Support is building in Congress for an automaker bailout. Rather than appropriate new money, the plan would re-purpose (my favorite Washington word) the already-approved $25 billion--loan guarantees for "green" production lines--to fund the reorganization auto execs presented to Congress last week.
It's nowhere near my proposed bailout conditions, the most important of which is "bankruptcy first." It wouldn't even satisfy the bankruptcy alternative proposed by Senator Bob Corker (R-Tenn.):
- One, give existing bondholders 30 cents on the dollar to help reduce their overall debt load.
- Two, bring wages immediately in-line with companies like Nissan and Volkswagen.
- Three, GM owes $23 billion to the United Auto Worker’s VEBA (voluntary employees’ beneficiary association) account. The union must agree to take half of that payment in GM stock.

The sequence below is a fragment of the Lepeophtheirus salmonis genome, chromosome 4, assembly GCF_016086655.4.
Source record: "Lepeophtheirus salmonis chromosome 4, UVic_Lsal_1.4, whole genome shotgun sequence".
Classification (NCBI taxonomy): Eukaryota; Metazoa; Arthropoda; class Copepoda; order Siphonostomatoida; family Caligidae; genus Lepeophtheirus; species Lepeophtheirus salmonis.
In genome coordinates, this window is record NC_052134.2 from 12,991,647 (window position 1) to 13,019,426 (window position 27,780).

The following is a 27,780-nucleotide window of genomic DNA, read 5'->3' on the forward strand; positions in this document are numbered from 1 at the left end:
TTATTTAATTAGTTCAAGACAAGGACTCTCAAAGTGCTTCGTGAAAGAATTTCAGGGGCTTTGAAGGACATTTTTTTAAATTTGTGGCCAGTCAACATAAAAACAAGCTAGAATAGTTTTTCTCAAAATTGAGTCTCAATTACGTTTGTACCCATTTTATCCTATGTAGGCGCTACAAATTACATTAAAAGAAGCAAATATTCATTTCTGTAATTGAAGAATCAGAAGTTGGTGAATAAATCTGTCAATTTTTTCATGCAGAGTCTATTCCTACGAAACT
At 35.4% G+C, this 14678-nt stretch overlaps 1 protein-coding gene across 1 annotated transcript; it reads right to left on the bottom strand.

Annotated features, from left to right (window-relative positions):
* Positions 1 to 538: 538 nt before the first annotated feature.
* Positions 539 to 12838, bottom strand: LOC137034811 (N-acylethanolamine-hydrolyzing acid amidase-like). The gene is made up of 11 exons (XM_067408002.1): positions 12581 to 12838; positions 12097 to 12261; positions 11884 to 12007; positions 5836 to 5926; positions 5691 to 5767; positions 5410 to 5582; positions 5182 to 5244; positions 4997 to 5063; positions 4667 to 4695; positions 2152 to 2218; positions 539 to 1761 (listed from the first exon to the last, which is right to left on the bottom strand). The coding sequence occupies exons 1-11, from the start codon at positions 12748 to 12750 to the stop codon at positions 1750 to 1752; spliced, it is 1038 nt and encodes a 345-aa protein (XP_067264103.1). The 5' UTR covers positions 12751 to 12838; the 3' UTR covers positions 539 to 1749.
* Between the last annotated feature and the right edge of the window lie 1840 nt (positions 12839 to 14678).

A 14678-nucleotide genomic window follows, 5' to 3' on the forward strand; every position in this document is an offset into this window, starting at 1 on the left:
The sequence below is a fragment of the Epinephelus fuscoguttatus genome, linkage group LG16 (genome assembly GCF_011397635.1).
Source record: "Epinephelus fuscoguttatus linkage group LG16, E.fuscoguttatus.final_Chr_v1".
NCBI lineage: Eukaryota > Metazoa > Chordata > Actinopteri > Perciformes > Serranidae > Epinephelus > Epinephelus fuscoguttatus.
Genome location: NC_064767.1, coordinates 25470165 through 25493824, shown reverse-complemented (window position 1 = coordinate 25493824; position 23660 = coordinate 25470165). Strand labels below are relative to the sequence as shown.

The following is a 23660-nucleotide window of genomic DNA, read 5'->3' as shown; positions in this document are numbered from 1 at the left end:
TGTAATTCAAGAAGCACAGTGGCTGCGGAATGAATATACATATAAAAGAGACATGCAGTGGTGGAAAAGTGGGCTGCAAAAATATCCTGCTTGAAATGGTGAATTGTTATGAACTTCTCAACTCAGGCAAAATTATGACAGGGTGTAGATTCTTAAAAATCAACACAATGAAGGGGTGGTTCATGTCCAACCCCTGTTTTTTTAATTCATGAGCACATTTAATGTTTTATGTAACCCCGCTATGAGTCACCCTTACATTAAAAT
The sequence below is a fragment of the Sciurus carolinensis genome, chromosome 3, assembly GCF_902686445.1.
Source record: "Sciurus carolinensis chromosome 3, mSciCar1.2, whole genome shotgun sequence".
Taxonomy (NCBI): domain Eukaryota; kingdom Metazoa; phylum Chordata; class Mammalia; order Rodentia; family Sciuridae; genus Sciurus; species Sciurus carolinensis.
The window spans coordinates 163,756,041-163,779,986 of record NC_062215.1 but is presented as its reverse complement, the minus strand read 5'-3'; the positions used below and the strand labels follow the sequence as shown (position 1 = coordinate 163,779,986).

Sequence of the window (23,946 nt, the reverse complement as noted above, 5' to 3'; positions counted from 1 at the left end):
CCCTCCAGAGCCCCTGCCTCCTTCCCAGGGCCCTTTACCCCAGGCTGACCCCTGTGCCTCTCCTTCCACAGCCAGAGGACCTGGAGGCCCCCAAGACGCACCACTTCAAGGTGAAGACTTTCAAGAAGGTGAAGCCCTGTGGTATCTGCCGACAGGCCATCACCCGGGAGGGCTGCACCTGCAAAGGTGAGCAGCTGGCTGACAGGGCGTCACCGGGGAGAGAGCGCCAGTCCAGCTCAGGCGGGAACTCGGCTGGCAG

- Four, the union must agree to do away with payments to workers who are still receiving almost full compensation up to four years after their jobs have ended.
Stick with what we know--the Big-3 will agree to bankruptcy if it's a bailout condition.
Henry Payne in National Review:
With General Motors and Chrysler on the precipice of bankruptcy, House Speaker Nancy Pelosi and other green California legislators finally relented late Friday in allowing the use of $15 billion of an already-appropriated $25 billion in federal loans to Detroit automakers. The money -- only half of what automakers requested -- will provide short-term relief to keep Detroit’s two most vulnerable car companies out of Chapter 11 until the new Obama administration enters office next year.(via The Corner, BizzyBlog)